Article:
You know that Fresh Prince Of Bel-Air meme of Will Smith standing in an empty room? That’s what Paramount’s web presence looks like right now.

A few days ago, people noticed that Paramount-owned is no more, meaning over 20 years of original news stories, interviews, and features were essentially wiped from the internet. The purge continued yesterday afternoon (June 26), when the websites for Comedy Central, CMT, TV Land, and Paramount Network started redirecting to the Paramount+ streaming platform. Those sites hosted years worth of TV episodes, many of which are now no longer officially accessible.

This loss of news and entertainment history is a bummer, but it’s not surprising. There’s actually already a name for what’s going on here: We’re in the Digital Dark Age.

To be clear, Paramount isn’t the only offender, and this is far from a new problem: The term “digital dark age” was used as far back as 1999, and it refers to the loss of information and resources due to outdated digital file formats, lack of preservation, and other reasons.

Pew Research Center shared some startling data last month. Their analysis found that 38 percent of webpages that existed in 2013 are gone today. Furthermore, 23 percent of online news articles contain at least one broken link.

The MTV News archives were full of original journalistic work that’s an important part of its era. This 2005 interview with Gerard Way as My Chemical Romance was achieving mainstream success? Gone! (“But you put a link!” Yes, more on that in a second.) This 2014 Jay-Z interview about tensions with Nas and Cam’ron? Zapped! This 2003 feature written shortly after the death of Elliott Smith, providing fascinating historical context about how the world reacted to the loss? Bye-bye!

As Michael Irvin might put it, “We’re losing recipes!

Then there’s the TV side of things. As Consequence notes, the Comedy Central website hosted the entire Colbert Report series and clips from every Daily Show episode since 1999. Welp, not anymore. That content isn’t otherwise available to stream, either: The Colbert Report isn’t streaming anywhere, and only Seasons 28 and 29 of The Daily Show are on Paramount+.

Not directly related to the issue that sparked this conversation, but preservation is a major issue in the video game space, too. If, for example, you want to play Pokémon Platinum today, a used copy of the game will cost over $100 (per PriceCharting data), and then there’s the matter of getting a working Nintendo DS. So, many have turned to piracy for playing retro games. Valve president Gabe Newell has a relevant, oft-cited quote: “Piracy is not a pricing issue. It’s a service issue. The easiest way to stop piracy is not by putting anti-piracy technology to work. It’s by giving those people a service that’s better than what they’re receiving from the pirates.”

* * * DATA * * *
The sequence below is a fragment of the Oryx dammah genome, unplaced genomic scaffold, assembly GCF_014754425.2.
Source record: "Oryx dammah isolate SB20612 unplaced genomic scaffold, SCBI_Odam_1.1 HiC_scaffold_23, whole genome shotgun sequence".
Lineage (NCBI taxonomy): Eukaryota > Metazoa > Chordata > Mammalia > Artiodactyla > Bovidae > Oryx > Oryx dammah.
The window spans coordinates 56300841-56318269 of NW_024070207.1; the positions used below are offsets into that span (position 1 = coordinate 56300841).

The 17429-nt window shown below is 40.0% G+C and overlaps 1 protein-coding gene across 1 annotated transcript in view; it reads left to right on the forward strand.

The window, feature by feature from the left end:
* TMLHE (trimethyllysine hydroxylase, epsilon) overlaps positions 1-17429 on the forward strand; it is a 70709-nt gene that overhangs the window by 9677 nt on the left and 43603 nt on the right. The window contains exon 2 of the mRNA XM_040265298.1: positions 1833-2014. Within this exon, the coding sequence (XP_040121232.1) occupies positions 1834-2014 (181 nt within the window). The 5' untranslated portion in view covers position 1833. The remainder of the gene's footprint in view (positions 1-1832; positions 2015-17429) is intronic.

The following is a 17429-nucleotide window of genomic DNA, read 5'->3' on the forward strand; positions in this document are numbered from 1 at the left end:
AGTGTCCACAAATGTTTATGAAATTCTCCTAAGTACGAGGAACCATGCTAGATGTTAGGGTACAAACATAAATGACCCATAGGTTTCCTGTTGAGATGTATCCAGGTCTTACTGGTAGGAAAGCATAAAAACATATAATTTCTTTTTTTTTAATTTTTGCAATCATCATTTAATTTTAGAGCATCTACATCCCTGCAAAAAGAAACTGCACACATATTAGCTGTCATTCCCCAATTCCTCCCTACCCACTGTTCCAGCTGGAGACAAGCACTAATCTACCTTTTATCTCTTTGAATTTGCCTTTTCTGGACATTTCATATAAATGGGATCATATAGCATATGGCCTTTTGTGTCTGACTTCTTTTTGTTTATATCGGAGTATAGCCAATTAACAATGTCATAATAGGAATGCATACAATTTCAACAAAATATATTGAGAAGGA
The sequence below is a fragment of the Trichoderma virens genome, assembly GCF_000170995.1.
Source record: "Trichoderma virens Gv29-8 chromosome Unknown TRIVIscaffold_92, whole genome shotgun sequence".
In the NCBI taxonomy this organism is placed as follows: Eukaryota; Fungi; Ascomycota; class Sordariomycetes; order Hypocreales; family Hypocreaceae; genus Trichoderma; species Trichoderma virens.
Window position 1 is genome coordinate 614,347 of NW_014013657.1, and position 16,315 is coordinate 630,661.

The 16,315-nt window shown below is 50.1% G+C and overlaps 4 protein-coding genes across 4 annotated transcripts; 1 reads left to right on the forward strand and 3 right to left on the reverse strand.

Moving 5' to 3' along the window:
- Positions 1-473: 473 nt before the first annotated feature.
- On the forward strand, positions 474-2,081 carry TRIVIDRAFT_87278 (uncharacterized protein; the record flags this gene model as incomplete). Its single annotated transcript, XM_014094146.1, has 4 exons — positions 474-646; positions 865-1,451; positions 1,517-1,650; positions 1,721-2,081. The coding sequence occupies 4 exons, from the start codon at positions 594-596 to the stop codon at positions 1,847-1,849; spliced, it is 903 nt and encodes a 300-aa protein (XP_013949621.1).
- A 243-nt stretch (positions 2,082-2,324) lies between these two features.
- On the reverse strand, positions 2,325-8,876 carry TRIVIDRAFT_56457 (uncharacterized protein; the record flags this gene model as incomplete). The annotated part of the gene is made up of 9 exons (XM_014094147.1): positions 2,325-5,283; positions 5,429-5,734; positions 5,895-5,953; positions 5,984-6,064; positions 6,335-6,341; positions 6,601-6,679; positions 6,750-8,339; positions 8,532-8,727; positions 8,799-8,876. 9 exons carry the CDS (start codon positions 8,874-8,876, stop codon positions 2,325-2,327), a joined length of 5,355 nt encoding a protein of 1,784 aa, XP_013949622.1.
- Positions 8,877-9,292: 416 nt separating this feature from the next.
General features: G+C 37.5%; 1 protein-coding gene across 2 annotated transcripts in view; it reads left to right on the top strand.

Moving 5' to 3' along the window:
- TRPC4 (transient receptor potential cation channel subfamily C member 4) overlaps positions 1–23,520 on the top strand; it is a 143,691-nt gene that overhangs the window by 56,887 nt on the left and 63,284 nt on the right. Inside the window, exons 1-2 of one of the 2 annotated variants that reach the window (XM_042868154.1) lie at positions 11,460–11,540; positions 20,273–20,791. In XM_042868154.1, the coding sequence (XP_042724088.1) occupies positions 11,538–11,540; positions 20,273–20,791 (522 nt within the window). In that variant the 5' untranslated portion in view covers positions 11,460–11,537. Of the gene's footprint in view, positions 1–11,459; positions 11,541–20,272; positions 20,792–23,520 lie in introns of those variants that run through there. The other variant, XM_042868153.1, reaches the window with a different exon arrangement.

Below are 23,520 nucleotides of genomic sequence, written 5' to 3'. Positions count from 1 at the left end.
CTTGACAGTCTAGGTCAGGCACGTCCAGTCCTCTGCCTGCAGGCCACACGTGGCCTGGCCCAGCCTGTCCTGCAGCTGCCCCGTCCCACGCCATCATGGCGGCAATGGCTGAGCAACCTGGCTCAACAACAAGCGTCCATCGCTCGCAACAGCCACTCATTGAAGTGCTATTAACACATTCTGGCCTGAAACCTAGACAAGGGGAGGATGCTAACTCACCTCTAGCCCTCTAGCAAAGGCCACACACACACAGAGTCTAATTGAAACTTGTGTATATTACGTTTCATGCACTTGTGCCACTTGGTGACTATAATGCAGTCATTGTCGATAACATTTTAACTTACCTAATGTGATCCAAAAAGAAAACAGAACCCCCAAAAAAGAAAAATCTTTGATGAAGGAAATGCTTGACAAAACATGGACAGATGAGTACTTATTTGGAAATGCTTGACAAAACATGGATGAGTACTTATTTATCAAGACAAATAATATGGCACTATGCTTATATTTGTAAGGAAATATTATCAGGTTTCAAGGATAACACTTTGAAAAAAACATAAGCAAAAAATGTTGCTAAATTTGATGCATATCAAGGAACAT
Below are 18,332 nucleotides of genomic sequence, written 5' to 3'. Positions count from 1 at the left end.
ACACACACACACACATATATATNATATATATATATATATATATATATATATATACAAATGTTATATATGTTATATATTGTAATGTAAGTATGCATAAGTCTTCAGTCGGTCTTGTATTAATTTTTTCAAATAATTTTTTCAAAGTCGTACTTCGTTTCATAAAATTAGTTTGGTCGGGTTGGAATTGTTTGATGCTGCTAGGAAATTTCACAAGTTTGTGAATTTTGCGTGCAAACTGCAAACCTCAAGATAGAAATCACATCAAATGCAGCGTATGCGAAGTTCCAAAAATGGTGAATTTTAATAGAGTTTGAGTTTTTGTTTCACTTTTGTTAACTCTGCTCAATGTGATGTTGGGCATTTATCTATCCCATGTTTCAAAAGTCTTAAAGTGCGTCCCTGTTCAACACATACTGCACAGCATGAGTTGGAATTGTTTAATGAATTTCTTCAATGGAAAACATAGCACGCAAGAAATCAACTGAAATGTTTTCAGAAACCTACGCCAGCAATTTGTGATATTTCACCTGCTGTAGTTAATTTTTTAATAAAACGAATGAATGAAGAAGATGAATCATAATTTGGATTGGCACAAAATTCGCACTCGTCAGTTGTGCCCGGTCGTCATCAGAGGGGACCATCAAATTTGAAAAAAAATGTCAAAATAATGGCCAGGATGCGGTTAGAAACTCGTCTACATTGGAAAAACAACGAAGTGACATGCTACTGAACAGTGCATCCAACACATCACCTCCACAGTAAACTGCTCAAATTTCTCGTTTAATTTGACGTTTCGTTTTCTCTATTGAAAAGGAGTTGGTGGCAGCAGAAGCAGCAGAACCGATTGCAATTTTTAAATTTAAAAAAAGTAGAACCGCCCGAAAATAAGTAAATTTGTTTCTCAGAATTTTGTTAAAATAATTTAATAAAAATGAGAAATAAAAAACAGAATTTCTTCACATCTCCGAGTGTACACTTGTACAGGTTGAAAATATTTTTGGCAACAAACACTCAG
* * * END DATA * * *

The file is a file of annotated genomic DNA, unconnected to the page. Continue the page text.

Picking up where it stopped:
I don’t want to bring potentially unwanted attention to certain preservation efforts, but there are active online communities dedicated to the preservation of large amounts of data. Again, I’m not going to point you in the right direction, but (illegal copies of) retro video games can be easily found online. If you look hard enough, you can find a ton of Colbert Report episodes for free. Less secretively, The Internet Archive has long championed preservation of online resources, and that’s how I was able to link to (archived versions of) those MTV News stories above.

These solutions, though, are imperfect and relatively niche. Most people aren’t going past the second page of Google results in a deep-dive search, or check the Internet Archive when they find a dead link. To the average consumer, this information is just gone. It’s ultimately on those with resources to do their part for cultural preservation, even if it costs them a redirect to PAW Patrol: The Mighty Movie.

I won’t pretend to know what it takes to maintain a website network as sizeable as Paramount’s, but surely, it can’t be significantly resource heavy for a company of its scale. (I don’t know if it can, but don’t call me Shirley.) It’s OK, they have an excuse: In a statement, Paramount explained (as The Hollywood Reporter notes), “As part of broader website changes across Paramount, we have introduced more streamlined versions of our sites, driving fans to Paramount+ to watch their favorite shows.”

What they’ve also introduced (or, in acknowledgement of the fact that they’re far from the sole perpetrator here, helped propagate) is a more streamlined version of cultural history, one in which important details have been sanded away, and less glorified but still-valuable information is lost to time.

Complaining is fun, but often pointless. Is there anything we can actually do? On a small scale, yes. The main thing you can start doing today is to use the Internet Archive to back up news stories or any other valuable webpages you can think to preserve. It’s a quick process and an easy way to help yourself and others maintain access to the world’s knowledge.

This is also an opportunity to consider your own personal data. If your phone or laptop died today, how screwed would you be? Would you lose irreplaceable childhood photos, old creative projects, or vital personal information? I personally subscribe to the “3-2-1 Rule“: Maintain three copies of your data (the original and two backups), use at least two different media types for storage (like a hard drive and cloud storage), and keep one copy of the data offsite (again, cloud storage).

Given the variety of forces and interests involved, the Digital Dark Age is probably not a problem that can be fixed. But, there are things we can do to shine a light during these dark times and stop losing recipes.

Posted in: Pop